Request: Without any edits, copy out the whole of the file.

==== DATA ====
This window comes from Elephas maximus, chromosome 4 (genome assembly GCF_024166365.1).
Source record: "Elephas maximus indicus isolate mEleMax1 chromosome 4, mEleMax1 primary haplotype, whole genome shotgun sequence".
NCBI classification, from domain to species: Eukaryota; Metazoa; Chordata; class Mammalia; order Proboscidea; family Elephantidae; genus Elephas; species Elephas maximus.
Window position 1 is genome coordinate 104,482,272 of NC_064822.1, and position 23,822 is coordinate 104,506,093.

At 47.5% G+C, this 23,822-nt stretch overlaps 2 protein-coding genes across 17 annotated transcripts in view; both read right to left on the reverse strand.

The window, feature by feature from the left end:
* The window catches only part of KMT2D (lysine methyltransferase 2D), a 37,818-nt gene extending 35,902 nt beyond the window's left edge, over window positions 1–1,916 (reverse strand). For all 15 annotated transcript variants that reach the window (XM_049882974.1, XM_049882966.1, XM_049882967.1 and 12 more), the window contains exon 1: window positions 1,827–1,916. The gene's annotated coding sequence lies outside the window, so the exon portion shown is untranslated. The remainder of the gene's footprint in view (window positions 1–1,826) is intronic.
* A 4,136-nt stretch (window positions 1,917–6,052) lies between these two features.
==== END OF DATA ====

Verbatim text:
This window comes from Elephas maximus, chromosome 4 (genome assembly GCF_024166365.1).
Source record: "Elephas maximus indicus isolate mEleMax1 chromosome 4, mEleMax1 primary haplotype, whole genome shotgun sequence".
NCBI classification, from domain to species: Eukaryota; Metazoa; Chordata; class Mammalia; order Proboscidea; family Elephantidae; genus Elephas; species Elephas maximus.
Window position 1 is genome coordinate 104,482,272 of NC_064822.1, and position 23,822 is coordinate 104,506,093.

At 47.5% G+C, this 23,822-nt stretch overlaps 2 protein-coding genes across 17 annotated transcripts in view; both read right to left on the reverse strand.

The window, feature by feature from the left end:
* The window catches only part of KMT2D (lysine methyltransferase 2D), a 37,818-nt gene extending 35,902 nt beyond the window's left edge, over window positions 1–1,916 (reverse strand). For all 15 annotated transcript variants that reach the window (XM_049882974.1, XM_049882966.1, XM_049882967.1 and 12 more), the window contains exon 1: window positions 1,827–1,916. The gene's annotated coding sequence lies outside the window, so the exon portion shown is untranslated. The remainder of the gene's footprint in view (window positions 1–1,826) is intronic.
* A 4,136-nt stretch (window positions 1,917–6,052) lies between these two features.